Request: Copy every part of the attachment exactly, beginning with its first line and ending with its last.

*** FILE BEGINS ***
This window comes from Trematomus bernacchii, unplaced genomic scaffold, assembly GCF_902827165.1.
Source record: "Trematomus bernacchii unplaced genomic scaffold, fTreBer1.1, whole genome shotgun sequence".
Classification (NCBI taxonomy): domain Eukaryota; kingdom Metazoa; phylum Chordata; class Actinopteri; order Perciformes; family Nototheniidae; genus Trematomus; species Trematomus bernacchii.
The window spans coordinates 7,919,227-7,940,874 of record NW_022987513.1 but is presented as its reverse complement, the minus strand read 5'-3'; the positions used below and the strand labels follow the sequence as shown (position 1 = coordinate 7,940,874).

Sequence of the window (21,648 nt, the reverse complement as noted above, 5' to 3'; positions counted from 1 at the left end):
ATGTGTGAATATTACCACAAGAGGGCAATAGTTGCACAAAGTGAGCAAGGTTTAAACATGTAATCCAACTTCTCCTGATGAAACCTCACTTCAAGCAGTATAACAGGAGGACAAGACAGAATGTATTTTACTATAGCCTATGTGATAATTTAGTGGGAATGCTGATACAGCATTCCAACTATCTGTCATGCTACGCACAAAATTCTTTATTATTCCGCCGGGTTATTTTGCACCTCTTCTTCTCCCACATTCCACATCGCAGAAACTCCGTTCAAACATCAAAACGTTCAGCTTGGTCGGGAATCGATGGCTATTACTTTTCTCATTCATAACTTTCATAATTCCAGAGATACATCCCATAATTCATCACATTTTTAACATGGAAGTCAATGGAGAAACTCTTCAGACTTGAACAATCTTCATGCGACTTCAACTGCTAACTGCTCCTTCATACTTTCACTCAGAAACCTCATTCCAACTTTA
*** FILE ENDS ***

This window comes from Trematomus bernacchii, unplaced genomic scaffold, assembly GCF_902827165.1.
Source record: "Trematomus bernacchii unplaced genomic scaffold, fTreBer1.1, whole genome shotgun sequence".
Classification (NCBI taxonomy): domain Eukaryota; kingdom Metazoa; phylum Chordata; class Actinopteri; order Perciformes; family Nototheniidae; genus Trematomus; species Trematomus bernacchii.
The window spans coordinates 7,919,227-7,940,874 of record NW_022987513.1 but is presented as its reverse complement, the minus strand read 5'-3'; the positions used below and the strand labels follow the sequence as shown (position 1 = coordinate 7,940,874).

Sequence of the window (21,648 nt, the reverse complement as noted above, 5' to 3'; positions counted from 1 at the left end):
ATGTGTGAATATTACCACAAGAGGGCAATAGTTGCACAAAGTGAGCAAGGTTTAAACATGTAATCCAACTTCTCCTGATGAAACCTCACTTCAAGCAGTATAACAGGAGGACAAGACAGAATGTATTTTACTATAGCCTATGTGATAATTTAGTGGGAATGCTGATACAGCATTCCAACTATCTGTCATGCTACGCACAAAATTCTTTATTATTCCGCCGGGTTATTTTGCACCTCTTCTTCTCCCACATTCCACATCGCAGAAACTCCGTTCAAACATCAAAACGTTCAGCTTGGTCGGGAATCGATGGCTATTACTTTTCTCATTCATAACTTTCATAATTCCAGAGATACATCCCATAATTCATCACATTTTTAACATGGAAGTCAATGGAGAAACTCTTCAGACTTGAACAATCTTCATGCGACTTCAACTGCTAACTGCTCCTTCATACTTTCACTCAGAAACCTCATTCCAACTTTA